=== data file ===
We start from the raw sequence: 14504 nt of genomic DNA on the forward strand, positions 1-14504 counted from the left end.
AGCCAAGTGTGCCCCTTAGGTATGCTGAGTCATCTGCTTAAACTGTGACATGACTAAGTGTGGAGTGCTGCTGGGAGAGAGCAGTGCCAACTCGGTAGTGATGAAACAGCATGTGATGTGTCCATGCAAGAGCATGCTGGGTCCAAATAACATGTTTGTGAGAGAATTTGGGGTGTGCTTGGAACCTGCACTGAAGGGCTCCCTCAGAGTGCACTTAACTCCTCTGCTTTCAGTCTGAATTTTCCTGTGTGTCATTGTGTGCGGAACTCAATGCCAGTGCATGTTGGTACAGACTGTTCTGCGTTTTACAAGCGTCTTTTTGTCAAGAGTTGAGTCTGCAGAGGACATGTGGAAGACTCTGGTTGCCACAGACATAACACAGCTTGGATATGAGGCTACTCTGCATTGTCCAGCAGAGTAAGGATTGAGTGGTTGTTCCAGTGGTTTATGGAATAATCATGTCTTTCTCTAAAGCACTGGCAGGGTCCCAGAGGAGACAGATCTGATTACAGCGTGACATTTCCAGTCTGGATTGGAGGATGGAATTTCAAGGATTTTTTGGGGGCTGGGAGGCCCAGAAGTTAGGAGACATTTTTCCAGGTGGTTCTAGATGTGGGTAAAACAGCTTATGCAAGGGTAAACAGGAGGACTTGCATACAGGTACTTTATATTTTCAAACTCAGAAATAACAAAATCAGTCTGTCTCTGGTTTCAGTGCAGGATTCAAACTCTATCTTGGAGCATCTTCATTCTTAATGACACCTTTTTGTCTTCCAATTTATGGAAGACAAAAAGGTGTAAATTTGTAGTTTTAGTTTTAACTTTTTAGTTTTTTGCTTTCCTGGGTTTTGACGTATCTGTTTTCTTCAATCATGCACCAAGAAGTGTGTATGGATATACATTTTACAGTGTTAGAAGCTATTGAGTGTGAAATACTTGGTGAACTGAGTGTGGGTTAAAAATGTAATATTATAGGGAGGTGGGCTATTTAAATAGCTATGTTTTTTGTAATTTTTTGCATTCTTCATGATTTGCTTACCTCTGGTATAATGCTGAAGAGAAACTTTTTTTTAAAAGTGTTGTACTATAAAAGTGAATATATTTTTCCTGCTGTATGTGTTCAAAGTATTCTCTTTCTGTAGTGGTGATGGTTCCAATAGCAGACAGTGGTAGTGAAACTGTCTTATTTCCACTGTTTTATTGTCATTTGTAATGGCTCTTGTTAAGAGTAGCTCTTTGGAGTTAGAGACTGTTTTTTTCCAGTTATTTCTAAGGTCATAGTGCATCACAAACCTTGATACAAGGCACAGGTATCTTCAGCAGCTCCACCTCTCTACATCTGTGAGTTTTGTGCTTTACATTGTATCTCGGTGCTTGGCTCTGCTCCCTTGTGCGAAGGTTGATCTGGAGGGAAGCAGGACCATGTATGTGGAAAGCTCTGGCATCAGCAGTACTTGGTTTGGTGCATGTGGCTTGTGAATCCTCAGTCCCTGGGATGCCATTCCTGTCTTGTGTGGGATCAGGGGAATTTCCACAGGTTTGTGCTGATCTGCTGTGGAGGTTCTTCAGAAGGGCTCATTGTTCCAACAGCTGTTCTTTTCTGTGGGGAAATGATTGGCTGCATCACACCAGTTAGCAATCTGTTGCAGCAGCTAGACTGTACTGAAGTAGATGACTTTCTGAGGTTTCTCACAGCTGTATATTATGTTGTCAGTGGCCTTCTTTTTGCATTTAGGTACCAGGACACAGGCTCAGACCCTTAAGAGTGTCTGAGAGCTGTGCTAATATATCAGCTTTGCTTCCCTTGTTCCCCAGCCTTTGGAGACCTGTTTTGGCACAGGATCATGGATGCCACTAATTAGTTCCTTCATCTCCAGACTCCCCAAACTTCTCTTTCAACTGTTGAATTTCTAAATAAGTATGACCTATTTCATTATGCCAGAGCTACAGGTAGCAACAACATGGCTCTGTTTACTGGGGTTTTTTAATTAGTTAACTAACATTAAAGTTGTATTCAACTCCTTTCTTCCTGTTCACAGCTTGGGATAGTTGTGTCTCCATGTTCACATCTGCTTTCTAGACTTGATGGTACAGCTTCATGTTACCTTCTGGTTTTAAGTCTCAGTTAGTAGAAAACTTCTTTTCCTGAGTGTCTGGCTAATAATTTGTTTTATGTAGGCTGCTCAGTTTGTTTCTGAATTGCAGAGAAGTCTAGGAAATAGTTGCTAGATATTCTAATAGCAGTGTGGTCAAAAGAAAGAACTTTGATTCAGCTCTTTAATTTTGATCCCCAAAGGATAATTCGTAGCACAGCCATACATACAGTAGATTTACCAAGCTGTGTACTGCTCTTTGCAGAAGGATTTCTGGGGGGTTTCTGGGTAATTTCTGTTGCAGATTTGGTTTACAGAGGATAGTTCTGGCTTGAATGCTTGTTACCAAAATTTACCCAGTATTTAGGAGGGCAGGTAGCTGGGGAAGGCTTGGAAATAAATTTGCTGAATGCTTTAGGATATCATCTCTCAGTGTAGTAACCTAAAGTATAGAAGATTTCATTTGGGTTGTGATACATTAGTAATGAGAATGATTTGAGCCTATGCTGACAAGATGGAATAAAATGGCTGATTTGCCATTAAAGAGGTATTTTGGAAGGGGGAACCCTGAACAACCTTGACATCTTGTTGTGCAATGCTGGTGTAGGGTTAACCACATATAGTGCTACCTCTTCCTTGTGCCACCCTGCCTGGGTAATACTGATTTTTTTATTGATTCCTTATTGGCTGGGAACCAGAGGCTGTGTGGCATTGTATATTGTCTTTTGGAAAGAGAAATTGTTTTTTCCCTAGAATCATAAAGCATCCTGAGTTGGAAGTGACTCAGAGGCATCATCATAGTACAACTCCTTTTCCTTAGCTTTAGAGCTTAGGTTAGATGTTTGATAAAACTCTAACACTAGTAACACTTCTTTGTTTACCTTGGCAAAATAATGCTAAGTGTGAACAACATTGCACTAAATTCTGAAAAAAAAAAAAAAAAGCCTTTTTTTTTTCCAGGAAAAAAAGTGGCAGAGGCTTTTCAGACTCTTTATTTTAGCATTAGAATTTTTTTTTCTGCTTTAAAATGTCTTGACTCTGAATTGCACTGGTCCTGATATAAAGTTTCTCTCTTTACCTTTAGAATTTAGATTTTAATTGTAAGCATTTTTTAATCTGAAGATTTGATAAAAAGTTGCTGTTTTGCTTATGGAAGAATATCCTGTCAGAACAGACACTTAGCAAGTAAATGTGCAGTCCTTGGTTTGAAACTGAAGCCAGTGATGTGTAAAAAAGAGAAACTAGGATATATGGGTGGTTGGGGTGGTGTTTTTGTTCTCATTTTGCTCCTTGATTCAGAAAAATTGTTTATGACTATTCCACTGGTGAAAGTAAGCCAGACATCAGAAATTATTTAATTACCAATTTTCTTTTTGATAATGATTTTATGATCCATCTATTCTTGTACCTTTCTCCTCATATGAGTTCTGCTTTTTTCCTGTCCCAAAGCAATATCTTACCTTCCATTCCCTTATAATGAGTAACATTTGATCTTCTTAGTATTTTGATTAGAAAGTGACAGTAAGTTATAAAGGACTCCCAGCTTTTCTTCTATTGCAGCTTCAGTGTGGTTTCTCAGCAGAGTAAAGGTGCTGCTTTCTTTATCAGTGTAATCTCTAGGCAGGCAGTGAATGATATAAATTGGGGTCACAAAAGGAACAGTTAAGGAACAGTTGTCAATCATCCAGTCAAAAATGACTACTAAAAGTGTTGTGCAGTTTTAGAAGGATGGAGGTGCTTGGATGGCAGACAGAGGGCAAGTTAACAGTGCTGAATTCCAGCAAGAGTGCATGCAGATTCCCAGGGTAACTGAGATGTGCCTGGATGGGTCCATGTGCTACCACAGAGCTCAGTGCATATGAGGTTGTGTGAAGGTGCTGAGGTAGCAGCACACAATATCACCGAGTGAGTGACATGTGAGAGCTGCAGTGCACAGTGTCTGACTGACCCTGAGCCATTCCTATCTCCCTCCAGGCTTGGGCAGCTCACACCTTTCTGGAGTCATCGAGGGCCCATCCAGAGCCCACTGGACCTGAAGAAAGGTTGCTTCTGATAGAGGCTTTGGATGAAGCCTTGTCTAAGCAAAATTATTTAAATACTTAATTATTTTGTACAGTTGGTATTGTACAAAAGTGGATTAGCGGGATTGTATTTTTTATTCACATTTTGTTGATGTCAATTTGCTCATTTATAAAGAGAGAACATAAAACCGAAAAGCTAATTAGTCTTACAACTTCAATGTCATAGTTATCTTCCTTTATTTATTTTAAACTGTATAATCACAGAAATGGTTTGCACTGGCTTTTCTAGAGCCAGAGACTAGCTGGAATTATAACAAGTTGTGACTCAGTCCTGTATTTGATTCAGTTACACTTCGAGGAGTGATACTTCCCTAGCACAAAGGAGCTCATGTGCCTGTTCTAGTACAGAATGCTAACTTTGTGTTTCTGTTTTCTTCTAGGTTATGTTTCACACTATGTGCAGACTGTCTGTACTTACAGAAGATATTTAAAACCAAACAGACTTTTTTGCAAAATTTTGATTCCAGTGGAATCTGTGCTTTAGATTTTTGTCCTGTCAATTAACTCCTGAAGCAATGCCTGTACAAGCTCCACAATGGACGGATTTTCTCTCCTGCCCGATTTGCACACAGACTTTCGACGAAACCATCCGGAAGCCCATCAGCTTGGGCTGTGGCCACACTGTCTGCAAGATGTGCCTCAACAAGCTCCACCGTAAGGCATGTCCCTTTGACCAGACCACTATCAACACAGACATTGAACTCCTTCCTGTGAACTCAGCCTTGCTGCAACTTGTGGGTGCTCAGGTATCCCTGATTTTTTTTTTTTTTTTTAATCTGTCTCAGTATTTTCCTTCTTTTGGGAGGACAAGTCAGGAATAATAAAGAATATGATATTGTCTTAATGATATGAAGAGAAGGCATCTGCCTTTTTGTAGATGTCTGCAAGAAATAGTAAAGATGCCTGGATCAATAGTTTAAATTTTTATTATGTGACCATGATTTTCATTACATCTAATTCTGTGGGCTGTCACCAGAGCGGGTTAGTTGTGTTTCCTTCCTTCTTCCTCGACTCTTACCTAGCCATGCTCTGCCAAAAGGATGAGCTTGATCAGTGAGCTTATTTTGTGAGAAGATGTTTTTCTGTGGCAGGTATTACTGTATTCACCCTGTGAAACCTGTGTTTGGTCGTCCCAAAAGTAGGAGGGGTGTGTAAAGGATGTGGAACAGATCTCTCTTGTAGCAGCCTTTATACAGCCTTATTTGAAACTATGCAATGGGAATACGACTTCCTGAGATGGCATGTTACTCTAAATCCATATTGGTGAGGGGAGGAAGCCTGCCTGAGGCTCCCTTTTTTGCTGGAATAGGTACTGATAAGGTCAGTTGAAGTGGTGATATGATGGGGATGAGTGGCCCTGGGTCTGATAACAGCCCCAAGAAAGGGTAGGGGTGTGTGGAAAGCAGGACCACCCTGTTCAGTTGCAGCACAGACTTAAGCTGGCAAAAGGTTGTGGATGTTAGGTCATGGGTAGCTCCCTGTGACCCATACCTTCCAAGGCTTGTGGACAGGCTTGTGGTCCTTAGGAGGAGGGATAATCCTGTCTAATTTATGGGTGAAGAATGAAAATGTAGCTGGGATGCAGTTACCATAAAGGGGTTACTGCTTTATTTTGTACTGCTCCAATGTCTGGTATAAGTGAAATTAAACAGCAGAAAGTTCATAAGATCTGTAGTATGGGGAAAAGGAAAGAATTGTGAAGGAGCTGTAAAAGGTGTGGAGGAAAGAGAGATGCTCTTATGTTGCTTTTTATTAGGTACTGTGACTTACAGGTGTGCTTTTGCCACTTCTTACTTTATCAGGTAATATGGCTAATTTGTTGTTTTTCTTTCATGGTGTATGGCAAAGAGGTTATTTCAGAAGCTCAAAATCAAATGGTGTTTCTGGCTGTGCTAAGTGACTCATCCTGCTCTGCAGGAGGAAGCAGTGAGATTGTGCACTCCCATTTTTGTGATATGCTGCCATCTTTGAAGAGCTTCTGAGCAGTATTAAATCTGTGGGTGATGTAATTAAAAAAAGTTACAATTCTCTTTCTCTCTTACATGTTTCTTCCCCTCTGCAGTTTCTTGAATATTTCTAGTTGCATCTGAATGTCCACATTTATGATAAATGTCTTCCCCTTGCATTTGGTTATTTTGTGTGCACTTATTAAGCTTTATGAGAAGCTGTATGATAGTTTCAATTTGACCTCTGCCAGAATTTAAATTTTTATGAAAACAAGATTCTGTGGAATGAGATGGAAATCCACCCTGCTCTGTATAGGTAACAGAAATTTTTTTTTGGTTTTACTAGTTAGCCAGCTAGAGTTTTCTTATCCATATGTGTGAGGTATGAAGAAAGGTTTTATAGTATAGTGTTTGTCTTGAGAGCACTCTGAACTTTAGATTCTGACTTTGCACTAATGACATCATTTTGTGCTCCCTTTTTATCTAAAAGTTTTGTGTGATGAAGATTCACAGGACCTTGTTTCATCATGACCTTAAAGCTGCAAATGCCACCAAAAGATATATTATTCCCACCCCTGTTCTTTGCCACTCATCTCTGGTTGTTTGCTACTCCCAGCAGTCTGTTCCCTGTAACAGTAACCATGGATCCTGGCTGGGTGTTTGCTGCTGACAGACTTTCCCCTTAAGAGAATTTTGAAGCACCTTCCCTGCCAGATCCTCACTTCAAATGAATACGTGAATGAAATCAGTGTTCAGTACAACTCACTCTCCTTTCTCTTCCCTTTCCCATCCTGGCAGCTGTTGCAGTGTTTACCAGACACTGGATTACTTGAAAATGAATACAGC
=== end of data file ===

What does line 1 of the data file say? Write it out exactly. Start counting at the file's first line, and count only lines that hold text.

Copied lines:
We start from the raw sequence: 14504 nt of genomic DNA on the forward strand, positions 1-14504 counted from the left end.